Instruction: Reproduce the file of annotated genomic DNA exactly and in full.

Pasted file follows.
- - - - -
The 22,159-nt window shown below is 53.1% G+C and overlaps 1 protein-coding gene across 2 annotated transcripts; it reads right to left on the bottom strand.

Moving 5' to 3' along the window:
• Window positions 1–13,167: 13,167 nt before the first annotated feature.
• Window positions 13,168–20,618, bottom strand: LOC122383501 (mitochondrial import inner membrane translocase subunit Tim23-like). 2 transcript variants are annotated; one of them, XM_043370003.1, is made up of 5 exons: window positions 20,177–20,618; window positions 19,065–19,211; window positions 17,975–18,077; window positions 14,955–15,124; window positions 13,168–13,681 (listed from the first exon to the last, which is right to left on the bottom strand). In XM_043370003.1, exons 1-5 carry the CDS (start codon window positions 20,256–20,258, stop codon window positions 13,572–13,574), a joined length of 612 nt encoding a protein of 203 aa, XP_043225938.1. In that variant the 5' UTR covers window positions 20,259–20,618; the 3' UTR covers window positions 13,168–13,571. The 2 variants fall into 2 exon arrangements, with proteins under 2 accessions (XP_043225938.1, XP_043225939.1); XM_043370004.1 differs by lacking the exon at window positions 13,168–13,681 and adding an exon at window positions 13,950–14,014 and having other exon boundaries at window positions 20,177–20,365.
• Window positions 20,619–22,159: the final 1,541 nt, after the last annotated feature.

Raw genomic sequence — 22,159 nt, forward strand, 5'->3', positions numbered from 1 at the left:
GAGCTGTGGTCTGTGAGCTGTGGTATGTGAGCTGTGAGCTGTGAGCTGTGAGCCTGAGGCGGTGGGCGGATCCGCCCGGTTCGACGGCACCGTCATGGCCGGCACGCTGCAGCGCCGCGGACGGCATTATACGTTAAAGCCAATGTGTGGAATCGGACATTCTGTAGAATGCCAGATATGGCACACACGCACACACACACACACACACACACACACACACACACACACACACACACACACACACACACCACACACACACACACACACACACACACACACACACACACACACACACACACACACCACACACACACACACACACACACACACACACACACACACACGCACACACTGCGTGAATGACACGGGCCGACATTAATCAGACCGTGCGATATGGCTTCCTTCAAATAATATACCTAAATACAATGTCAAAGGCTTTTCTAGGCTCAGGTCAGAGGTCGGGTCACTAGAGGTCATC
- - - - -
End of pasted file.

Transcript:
The 22,159-nt window shown below is 53.1% G+C and overlaps 1 protein-coding gene across 2 annotated transcripts; it reads right to left on the bottom strand.

Moving 5' to 3' along the window:
• Window positions 1–13,167: 13,167 nt before the first annotated feature.
• Window positions 13,168–20,618, bottom strand: LOC122383501 (mitochondrial import inner membrane translocase subunit Tim23-like). 2 transcript variants are annotated; one of them, XM_043370003.1, is made up of 5 exons: window positions 20,177–20,618; window positions 19,065–19,211; window positions 17,975–18,077; window positions 14,955–15,124; window positions 13,168–13,681 (listed from the first exon to the last, which is right to left on the bottom strand). In XM_043370003.1, exons 1-5 carry the CDS (start codon window positions 20,256–20,258, stop codon window positions 13,572–13,574), a joined length of 612 nt encoding a protein of 203 aa, XP_043225938.1. In that variant the 5' UTR covers window positions 20,259–20,618; the 3' UTR covers window positions 13,168–13,571. The 2 variants fall into 2 exon arrangements, with proteins under 2 accessions (XP_043225938.1, XP_043225939.1); XM_043370004.1 differs by lacking the exon at window positions 13,168–13,681 and adding an exon at window positions 13,950–14,014 and having other exon boundaries at window positions 20,177–20,365.
• Window positions 20,619–22,159: the final 1,541 nt, after the last annotated feature.

Raw genomic sequence — 22,159 nt, forward strand, 5'->3', positions numbered from 1 at the left:
GAGCTGTGGTCTGTGAGCTGTGGTATGTGAGCTGTGAGCTGTGAGCTGTGAGCCTGAGGCGGTGGGCGGATCCGCCCGGTTCGACGGCACCGTCATGGCCGGCACGCTGCAGCGCCGCGGACGGCATTATACGTTAAAGCCAATGTGTGGAATCGGACATTCTGTAGAATGCCAGATATGGCACACACGCACACACACACACACACACACACACACACACACACACACACACACACACACACACACACCACACACACACACACACACACACACACACACACACACACACACACACACACACACCACACACACACACACACACACACACACACACACACACACACGCACACACTGCGTGAATGACACGGGCCGACATTAATCAGACCGTGCGATATGGCTTCCTTCAAATAATATACCTAAATACAATGTCAAAGGCTTTTCTAGGCTCAGGTCAGAGGTCGGGTCACTAGAGGTCATC